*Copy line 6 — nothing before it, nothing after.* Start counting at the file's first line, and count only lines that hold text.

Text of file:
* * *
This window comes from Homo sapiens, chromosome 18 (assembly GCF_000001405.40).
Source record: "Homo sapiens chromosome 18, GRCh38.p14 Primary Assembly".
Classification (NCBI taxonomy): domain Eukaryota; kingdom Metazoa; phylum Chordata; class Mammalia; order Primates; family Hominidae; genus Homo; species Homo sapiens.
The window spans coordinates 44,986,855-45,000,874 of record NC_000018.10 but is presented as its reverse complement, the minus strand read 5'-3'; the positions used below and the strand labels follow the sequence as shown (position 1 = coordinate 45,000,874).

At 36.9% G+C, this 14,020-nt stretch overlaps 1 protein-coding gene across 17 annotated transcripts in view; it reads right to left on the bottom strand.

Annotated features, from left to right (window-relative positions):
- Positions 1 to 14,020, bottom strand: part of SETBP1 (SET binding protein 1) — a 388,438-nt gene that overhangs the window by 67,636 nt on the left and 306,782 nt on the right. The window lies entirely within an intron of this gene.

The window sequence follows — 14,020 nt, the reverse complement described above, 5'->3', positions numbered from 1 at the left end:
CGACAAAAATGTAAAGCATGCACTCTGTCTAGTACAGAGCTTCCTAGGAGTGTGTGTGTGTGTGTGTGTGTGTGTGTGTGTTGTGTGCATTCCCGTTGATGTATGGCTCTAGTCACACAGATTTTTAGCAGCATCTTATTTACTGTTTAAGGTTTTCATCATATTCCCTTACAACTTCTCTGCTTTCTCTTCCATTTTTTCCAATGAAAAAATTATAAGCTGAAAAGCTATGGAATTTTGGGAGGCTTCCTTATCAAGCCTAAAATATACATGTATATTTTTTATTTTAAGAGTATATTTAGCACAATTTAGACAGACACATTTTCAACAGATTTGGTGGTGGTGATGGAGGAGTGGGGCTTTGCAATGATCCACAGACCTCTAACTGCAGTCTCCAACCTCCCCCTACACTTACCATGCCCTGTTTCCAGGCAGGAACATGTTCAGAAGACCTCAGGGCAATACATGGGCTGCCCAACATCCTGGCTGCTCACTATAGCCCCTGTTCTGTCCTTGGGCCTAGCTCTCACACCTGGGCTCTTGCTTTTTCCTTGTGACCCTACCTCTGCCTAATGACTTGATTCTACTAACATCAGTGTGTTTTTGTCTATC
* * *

Annotated features, from left to right (window-relative positions):